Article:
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Striking electron microscope pictures from inside the brains of mice suggest what happens in our own brain every day: our synapses grow strong and large during the stimulation of daytime, then shrink by nearly 20% while we sleep, creating room for more growth and learning the next day. The 4-year research project published today in Science offers a direct visual proof of the “synaptic homeostasis hypothesis.”
Researchers took blood samples from 11 pairs of identical twins with different sleep patterns and discovered that the twin with shorter sleep duration had a depressed immune system, compared with his or her sibling. The findings of this study, one of first conducted outside of sleep lab, were published January 25th in the journal Sleep.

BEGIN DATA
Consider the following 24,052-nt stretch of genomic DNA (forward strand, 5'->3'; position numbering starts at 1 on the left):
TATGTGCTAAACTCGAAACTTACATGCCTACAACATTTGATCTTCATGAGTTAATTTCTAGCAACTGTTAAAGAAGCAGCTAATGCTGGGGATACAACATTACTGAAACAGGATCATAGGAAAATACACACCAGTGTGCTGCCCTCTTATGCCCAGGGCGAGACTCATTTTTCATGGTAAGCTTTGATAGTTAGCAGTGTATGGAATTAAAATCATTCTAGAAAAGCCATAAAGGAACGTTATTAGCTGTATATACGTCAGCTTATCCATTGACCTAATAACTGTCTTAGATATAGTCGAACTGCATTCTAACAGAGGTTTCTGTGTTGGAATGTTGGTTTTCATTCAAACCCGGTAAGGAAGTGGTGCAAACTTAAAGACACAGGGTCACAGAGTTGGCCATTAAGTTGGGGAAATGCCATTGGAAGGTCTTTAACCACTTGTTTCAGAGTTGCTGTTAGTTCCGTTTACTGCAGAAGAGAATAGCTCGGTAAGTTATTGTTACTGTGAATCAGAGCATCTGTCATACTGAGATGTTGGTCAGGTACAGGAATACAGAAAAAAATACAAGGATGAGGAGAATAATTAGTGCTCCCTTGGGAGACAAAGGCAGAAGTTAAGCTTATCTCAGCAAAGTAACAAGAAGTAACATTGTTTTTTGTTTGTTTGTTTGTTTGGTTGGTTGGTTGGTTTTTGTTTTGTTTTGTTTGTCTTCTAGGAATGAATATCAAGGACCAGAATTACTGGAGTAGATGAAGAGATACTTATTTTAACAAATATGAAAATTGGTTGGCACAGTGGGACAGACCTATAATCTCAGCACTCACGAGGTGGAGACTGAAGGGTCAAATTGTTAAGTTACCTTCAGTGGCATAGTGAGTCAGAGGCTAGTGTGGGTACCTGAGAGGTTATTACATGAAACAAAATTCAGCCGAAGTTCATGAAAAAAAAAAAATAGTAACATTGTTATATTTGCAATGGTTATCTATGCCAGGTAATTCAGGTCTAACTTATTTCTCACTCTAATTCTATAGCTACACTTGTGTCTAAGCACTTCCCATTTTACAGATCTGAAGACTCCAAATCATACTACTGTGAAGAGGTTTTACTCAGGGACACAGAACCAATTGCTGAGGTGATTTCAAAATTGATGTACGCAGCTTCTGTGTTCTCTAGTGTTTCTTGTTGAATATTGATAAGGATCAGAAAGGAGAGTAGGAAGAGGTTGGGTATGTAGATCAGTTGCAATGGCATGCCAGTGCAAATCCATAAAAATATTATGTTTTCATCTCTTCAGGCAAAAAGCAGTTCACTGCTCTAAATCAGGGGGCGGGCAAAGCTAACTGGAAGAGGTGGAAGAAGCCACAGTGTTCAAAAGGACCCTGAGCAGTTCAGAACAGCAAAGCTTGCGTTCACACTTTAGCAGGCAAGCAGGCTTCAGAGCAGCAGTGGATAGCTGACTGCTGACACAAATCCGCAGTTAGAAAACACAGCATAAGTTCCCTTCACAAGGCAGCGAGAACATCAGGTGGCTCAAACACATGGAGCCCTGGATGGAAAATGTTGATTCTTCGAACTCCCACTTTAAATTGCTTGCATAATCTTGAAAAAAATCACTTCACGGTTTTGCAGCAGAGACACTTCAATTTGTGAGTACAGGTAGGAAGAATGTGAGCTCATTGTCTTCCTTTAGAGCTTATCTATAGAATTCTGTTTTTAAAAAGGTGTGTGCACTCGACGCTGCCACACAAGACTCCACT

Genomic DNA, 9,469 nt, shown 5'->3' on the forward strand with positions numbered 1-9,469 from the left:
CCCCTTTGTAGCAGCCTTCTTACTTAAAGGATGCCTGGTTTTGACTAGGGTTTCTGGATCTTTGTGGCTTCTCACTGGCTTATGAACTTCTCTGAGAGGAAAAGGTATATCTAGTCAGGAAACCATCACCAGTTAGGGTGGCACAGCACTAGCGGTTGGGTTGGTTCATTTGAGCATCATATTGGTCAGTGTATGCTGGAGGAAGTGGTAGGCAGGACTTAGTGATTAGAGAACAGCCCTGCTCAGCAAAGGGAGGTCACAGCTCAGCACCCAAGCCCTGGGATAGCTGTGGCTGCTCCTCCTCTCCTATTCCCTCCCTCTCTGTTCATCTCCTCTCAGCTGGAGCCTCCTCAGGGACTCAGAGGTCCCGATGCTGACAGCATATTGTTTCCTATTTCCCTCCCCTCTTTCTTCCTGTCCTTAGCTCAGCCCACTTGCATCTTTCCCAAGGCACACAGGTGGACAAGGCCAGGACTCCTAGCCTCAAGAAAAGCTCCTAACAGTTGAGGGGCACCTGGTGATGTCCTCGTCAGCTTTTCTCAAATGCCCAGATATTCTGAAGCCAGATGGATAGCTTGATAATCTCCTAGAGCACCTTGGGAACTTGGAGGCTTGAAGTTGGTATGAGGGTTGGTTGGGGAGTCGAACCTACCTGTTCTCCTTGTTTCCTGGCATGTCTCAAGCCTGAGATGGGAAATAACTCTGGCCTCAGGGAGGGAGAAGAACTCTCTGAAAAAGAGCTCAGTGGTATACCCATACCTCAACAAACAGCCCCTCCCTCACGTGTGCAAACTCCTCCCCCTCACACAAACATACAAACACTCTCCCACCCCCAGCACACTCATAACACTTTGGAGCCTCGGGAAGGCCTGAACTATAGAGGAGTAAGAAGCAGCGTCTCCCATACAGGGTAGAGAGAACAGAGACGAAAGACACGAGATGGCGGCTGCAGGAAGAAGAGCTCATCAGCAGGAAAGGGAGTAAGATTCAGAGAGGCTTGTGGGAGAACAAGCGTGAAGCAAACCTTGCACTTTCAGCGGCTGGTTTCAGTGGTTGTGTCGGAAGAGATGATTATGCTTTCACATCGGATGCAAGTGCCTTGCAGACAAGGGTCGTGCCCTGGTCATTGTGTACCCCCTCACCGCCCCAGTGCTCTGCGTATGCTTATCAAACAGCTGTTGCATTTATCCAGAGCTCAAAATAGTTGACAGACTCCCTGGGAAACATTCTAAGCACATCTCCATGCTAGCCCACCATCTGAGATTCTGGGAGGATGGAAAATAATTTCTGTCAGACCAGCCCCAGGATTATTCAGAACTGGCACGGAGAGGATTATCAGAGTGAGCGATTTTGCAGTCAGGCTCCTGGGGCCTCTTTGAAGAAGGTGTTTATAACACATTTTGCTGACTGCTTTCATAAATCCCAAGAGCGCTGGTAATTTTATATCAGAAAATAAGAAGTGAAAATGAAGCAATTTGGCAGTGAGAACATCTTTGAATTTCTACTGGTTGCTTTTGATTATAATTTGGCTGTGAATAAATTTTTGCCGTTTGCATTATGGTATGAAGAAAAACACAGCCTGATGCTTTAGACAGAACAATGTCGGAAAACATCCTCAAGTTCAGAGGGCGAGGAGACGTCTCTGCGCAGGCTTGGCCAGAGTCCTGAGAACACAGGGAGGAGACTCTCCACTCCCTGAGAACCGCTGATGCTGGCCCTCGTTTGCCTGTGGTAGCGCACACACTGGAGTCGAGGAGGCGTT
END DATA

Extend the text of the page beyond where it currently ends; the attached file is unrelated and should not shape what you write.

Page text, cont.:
The American Academy of Sleep Medicine recommends screening patients who have a high risk for OSA, even if they don't have any sleep-related symptoms. Screening high-risk populations could improve the quality of life and health outcomes for these patients and also reduce the individual and public health burden of untreated OSA.
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